Survivors, victims’ families seek to eliminate drunk driving

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RICHMOND, Va. (WRIC) – On Monday night, Richmond residents paused to remember loved ones killed and injured on Virginia’s roads because of drunk driving. As the holidays come around every year, there are families who have an empty place at their table because of drunk driving.

“(The holidays are) a difficult time for folks that have lost a loved one or have been injured and their lives have been dramatically changed,” MADD Virginia program director Christ Konschak told 8News.

“You do not heal from something like this,” said Vanessa Haislip, whose daughter Melissa was killed when a car driven by a drunken driver slammed into hers on Old Osborne Turnpike in 2014. “She always had something fun and smart to say, she was quick to come back at you.”

e234290274e848a4b6ea206d2ebffa3dHaislip described her late daughter’s infectious laugh, love for her dog, and hard work to become a registered nurse in 2013.

“Now there’s this void there that can’t be filled. It’s an ache that just will not go away,” she told 8News, standing with countless others at the remembrance vigil who knew her pain.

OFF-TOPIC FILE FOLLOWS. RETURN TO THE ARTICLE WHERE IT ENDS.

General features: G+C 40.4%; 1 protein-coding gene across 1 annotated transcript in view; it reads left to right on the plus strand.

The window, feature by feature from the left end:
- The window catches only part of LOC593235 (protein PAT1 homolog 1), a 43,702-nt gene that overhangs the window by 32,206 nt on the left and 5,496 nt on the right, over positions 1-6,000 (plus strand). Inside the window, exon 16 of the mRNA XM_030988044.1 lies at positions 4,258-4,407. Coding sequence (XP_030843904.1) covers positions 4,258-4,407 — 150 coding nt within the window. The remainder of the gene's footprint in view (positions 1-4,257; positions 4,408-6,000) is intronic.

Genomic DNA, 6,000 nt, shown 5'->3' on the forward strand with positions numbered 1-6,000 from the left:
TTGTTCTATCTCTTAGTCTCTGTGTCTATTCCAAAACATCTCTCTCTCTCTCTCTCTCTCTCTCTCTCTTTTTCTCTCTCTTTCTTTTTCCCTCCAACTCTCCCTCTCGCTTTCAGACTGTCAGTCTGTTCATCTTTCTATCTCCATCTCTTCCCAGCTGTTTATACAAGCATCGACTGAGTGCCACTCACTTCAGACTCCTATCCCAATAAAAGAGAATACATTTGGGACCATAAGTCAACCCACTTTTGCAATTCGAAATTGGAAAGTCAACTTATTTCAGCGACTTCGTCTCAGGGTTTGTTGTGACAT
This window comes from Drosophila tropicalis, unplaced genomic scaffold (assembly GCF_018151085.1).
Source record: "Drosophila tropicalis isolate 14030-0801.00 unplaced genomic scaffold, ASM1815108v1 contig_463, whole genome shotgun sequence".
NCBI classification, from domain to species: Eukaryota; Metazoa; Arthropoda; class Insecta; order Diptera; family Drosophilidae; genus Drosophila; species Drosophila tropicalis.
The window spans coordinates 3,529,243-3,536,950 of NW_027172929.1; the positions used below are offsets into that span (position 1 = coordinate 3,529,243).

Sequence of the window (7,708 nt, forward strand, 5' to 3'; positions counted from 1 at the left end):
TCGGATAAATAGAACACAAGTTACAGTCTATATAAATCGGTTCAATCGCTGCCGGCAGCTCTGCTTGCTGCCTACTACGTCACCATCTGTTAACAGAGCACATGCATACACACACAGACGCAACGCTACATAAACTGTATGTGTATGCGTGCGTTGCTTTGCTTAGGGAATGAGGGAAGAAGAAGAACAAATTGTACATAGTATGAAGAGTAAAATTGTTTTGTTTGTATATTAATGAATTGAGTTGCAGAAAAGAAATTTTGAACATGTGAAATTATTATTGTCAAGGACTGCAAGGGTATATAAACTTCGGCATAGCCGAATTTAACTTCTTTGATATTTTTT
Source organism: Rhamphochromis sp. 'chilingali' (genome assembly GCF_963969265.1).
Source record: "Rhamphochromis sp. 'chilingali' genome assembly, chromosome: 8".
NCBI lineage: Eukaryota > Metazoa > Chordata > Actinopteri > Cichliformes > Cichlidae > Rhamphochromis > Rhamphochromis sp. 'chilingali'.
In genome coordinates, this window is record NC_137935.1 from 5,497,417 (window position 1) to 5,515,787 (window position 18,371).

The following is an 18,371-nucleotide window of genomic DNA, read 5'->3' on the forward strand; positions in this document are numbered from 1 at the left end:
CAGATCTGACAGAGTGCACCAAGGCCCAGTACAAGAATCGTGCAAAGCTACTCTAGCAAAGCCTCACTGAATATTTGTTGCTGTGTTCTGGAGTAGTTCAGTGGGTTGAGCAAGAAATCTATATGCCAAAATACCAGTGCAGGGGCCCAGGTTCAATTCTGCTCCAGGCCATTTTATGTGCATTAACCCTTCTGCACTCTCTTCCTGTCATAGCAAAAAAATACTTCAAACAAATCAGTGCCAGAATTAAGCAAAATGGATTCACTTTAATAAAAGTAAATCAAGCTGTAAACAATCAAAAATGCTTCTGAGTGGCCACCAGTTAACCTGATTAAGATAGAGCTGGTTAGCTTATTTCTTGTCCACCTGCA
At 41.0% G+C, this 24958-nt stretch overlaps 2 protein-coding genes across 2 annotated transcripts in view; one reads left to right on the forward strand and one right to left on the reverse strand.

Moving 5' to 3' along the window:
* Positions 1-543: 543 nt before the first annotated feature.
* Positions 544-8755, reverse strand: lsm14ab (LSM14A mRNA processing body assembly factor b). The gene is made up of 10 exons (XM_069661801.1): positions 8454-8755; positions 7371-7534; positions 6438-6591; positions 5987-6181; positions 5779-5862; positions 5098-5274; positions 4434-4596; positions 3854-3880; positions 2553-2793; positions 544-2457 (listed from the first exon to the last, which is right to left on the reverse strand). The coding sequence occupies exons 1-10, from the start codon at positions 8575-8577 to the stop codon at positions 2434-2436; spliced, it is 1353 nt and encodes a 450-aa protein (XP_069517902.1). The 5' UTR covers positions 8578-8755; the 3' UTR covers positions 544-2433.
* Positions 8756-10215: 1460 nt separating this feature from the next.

Under the Christmas lights at Lewis Ginter Botanical Gardens, families and friends burned candles as their loved ones’ names were called out.

Haislip said she is filled with hope that because of their stories, lives will be saved.

“It didn’t’ have to happen,” she said of her daughter’s death. “There’s so many other ways you can get home that it’s just a senseless act.”

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Organizers also took a moment to thank emergency services personnel and first responders, who encounter the traumatic aftermath of drunk driving and crashes caused by other causes.

In 2015 alone, 241 Virginians were killed as a result of accident related crashes. 4,917 people were injured.

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